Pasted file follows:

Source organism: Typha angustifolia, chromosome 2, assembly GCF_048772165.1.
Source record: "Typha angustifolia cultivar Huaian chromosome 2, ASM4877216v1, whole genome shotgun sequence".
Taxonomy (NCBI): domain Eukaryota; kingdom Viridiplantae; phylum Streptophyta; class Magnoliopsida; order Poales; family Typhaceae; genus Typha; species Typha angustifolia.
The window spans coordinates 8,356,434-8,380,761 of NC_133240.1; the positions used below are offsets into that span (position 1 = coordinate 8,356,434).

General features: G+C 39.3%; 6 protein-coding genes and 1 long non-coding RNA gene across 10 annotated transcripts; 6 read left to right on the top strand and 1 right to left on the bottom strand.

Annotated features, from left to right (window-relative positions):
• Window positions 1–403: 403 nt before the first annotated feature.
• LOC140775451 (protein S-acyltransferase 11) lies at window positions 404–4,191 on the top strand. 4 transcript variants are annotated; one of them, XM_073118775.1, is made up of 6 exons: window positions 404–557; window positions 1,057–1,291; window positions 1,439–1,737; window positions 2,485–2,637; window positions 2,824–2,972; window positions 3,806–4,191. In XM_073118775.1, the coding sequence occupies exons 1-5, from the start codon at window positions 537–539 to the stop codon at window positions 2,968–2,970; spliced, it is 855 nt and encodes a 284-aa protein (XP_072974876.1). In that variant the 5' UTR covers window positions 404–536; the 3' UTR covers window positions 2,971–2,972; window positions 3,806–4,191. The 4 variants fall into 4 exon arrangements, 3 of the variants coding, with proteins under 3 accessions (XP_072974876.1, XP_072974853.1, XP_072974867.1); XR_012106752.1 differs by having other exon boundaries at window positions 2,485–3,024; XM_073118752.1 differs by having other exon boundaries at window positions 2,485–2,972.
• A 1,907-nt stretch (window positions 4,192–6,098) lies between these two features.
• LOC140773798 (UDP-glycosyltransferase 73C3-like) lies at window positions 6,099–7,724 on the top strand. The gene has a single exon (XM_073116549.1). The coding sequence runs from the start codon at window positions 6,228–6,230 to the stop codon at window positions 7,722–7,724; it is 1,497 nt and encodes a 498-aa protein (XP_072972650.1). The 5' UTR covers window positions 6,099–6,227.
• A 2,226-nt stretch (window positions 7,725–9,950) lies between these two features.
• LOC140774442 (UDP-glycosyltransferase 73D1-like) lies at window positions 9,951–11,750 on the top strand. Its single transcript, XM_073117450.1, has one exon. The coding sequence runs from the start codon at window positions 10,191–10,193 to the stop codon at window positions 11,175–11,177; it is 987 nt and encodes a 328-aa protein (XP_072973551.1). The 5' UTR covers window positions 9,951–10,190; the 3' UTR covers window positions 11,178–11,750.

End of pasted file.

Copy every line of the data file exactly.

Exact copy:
Source organism: Typha angustifolia, chromosome 2, assembly GCF_048772165.1.
Source record: "Typha angustifolia cultivar Huaian chromosome 2, ASM4877216v1, whole genome shotgun sequence".
Taxonomy (NCBI): domain Eukaryota; kingdom Viridiplantae; phylum Streptophyta; class Magnoliopsida; order Poales; family Typhaceae; genus Typha; species Typha angustifolia.
The window spans coordinates 8,356,434-8,380,761 of NC_133240.1; the positions used below are offsets into that span (position 1 = coordinate 8,356,434).

General features: G+C 39.3%; 6 protein-coding genes and 1 long non-coding RNA gene across 10 annotated transcripts; 6 read left to right on the top strand and 1 right to left on the bottom strand.

Annotated features, from left to right (window-relative positions):
• Window positions 1–403: 403 nt before the first annotated feature.
• LOC140775451 (protein S-acyltransferase 11) lies at window positions 404–4,191 on the top strand. 4 transcript variants are annotated; one of them, XM_073118775.1, is made up of 6 exons: window positions 404–557; window positions 1,057–1,291; window positions 1,439–1,737; window positions 2,485–2,637; window positions 2,824–2,972; window positions 3,806–4,191. In XM_073118775.1, the coding sequence occupies exons 1-5, from the start codon at window positions 537–539 to the stop codon at window positions 2,968–2,970; spliced, it is 855 nt and encodes a 284-aa protein (XP_072974876.1). In that variant the 5' UTR covers window positions 404–536; the 3' UTR covers window positions 2,971–2,972; window positions 3,806–4,191. The 4 variants fall into 4 exon arrangements, 3 of the variants coding, with proteins under 3 accessions (XP_072974876.1, XP_072974853.1, XP_072974867.1); XR_012106752.1 differs by having other exon boundaries at window positions 2,485–3,024; XM_073118752.1 differs by having other exon boundaries at window positions 2,485–2,972.
• A 1,907-nt stretch (window positions 4,192–6,098) lies between these two features.
• LOC140773798 (UDP-glycosyltransferase 73C3-like) lies at window positions 6,099–7,724 on the top strand. The gene has a single exon (XM_073116549.1). The coding sequence runs from the start codon at window positions 6,228–6,230 to the stop codon at window positions 7,722–7,724; it is 1,497 nt and encodes a 498-aa protein (XP_072972650.1). The 5' UTR covers window positions 6,099–6,227.
• A 2,226-nt stretch (window positions 7,725–9,950) lies between these two features.
• LOC140774442 (UDP-glycosyltransferase 73D1-like) lies at window positions 9,951–11,750 on the top strand. Its single transcript, XM_073117450.1, has one exon. The coding sequence runs from the start codon at window positions 10,191–10,193 to the stop codon at window positions 11,175–11,177; it is 987 nt and encodes a 328-aa protein (XP_072973551.1). The 5' UTR covers window positions 9,951–10,190; the 3' UTR covers window positions 11,178–11,750.